Ex­perts say alu­minum com­pos­ite panel cladding isn’t safe enough

The Denver Post - - BUSINESS - By Adam Schreck and Jon Gam­brell

dubai, united arab emi­rates » Within min­utes, the rev­elry of New Year’s Eve in Dubai turned to hor­ror as those gath­ered for fire­works down­town watched flames race up the side of one of the glis­ten­ing city’smost prom­i­nent lux­ury ho­tels.

The fire at the 63-story The Ad­dress Down­town Dubai wasn’t the first, se­cond or even third blaze to spread swiftly along the ex­te­rior of sky­scrapers that have risen from the desert at a tor­rid pace in and around Dubai in the past two decades.

It was at least the eighth such fire in the Emi­rates alone, and sim­i­lar blazes have struck ma­jor cities across theworld, killing dozens of peo­ple, ac­cord­ing to an As­so­ci­ated Press sur­vey.

The rea­son, build­ing and safety ex­perts say, is the ma­te­rial used for the build­ings’ sid­ings, called alu­minum com­pos­ite panel cladding.

While types of cladding can be made with fire-re­sis­tant ma­te­rial, ex­perts say those that have caught fire in Dubai and else­where weren’t de­signed to meet stricter safety stan­dards and of­ten were put onto build­ings with­out any breaks to slowor halt a pos- sible blaze.

While new reg­u­la­tions are now in place for con­struc­tion in Dubai and other cities, ex­perts ac­knowl­edge they have no idea how many sky­scrapers have the po­ten­tially com­bustible pan­el­ing and are at risk of sim­i­lar fast-mov­ing fires.

“It’s like a wild­fire go­ing up the sides of the build­ing,” said Thom Bohlen, chief tech­ni­cal of­fi­cer at the Middle EastCen­ter for Sus­tain­able De­vel­op­ment in Dubai. “It’s very dif­fi­cult to con­trol, and it’s very fast. It hap­pens ex­tremely fast.”

Cladding came into vogue over a decade ago, as Dubai’s build­ing boom was well un­der­way. De­vel­op­ers use it be­cause it of­fers a mod­ern fin­ish to build­ings, al­lows dust towash off dur­ing rains, and is rel­a­tively sim­ple and cheap to in­stall.

Dubai has since bur­geoned into a cos­mopoli­tan busi­ness hub of more than 2 mil­lion peo­ple. As in other Emi­rati cities, for­eign res­i­dents far out­num­ber the lo­cal pop­u­la­tion. Ex­pa­tri­ate pro­fes­sion­als in par­tic­u­lar are drawn to the ear-pop­ping apart­ments the city’s hun­dreds of high-rises of­fer, and sky­scraper ho­tels ac­com­mo­date mil­lions of guests each year.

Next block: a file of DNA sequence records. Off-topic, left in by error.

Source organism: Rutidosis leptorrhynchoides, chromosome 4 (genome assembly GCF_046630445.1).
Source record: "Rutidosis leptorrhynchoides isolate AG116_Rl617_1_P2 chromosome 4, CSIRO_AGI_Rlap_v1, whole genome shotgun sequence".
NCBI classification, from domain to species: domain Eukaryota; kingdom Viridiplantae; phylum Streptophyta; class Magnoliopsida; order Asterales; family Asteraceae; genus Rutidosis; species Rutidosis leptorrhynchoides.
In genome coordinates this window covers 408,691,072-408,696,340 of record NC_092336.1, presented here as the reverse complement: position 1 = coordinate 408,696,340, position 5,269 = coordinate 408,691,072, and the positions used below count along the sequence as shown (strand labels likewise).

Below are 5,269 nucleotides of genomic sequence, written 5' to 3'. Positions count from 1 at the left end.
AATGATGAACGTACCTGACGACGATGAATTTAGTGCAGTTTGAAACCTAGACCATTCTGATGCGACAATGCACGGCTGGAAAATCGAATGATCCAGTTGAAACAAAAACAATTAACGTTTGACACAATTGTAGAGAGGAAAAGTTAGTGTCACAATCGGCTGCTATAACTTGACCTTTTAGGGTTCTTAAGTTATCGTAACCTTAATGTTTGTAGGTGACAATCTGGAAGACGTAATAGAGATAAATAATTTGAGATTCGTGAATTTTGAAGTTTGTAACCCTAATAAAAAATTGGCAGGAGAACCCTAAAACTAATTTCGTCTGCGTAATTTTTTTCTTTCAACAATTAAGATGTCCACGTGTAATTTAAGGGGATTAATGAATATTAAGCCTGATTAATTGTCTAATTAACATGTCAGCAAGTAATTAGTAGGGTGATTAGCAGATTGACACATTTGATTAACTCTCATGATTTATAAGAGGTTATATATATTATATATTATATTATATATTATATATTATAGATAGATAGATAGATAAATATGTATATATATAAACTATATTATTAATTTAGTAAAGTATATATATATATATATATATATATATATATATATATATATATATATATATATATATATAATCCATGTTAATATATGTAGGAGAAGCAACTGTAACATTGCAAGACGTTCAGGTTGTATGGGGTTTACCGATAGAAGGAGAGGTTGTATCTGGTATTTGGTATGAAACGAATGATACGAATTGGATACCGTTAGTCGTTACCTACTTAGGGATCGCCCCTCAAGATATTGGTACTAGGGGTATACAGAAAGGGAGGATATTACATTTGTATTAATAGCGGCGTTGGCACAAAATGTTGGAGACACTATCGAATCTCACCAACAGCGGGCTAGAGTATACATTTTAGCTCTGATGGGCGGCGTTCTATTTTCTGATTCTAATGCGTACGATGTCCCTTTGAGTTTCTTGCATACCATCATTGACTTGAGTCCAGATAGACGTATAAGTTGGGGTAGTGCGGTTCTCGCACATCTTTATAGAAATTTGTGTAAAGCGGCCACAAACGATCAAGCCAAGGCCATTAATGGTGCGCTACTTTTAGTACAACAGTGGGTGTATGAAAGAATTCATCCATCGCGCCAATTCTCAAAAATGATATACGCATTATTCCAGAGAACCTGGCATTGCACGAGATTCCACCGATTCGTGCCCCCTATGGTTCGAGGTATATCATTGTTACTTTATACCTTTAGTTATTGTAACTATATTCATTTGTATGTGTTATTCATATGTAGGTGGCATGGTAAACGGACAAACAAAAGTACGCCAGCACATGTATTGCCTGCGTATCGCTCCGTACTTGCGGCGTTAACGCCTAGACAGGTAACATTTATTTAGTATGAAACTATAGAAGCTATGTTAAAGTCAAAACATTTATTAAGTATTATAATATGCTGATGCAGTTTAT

The city-state aims to at­tract 20 mil­lion vis­i­tors an- nu­ally by the time it hosts theWorld Expo in 2020.

That means the risk of high-rise fires touches peo­ple from all over the world.

Typ­i­cally, the cladding is a half-mil­lime­ter-thick piece of alu­minum at­tached to a foam core that is sand­wiched to an­other sim­i­lar skin. The pan­els are then af­fixed to the side of a build­ing, one piece af­ter an­other.

The big­gest prob­lem lies with panel cores that are all or mostly poly­eth­yl­ene, a com­mon type of plas­tic, said Andy Dean, the Mideast head of fa­cades at the en­gi­neer­ing con­sul­tancy WSP Global.

“The ones with 100 per­cent poly­eth­yl­ene core can burn quite read­ily,” Dean said. “Some of the older, even fire-rated ma­te­ri­als, still have quite a lot of poly­mer in them.”

The pan­els don’t spark the fires, and the risks can be less­ened if they are in­stalled with breaks be­tween them to curb a fire’s spread. The pan­els’ flamma­bil­ity can be sig­nif­i­cantly re- duced by re­plac­ing some of the plas­tic in­side the pan­els with ma­te­rial that doesn’t burn so eas­ily.

How­ever, when in­stalled un­in­ter­rupted row af­ter row, more-flammable types of cladding pro­vide a straight line of kin­dling up the side of a tower.

Emaar Prop­er­ties, which de­vel­oped The Ad­dress Down­townDubai and nearby prop­er­ties in­clud­ing the Bur­jKhal­ifa, theworld’s tallest build­ing, said au­thor­i­ties are still in­ves­ti­gat­ing the New Year’s Eve fire. It has hired an out­side con­trac­tor to as­sess and re­store the dam­aged tower, and it plans to re­open the ho­tel, based on or­ders fromDubai’s ruler him­self. It has not re­leased spe­cific de­tails about the type of cladding used.

How­ever, TheN­ational, a state-owned news­pa­per in Abu Dhabi, has re­ported that the cladding used on The Ad­dress Down­town was the fire-prone type seen in other blazes.

Smoke cas­cades from The Ad­dress Down­town Dubai ho­tel on New Year’s Day in the United Arab Emi­rates. At least 16 peo­ple were in­jured. Fran­cois Nel, Getty Im­ages

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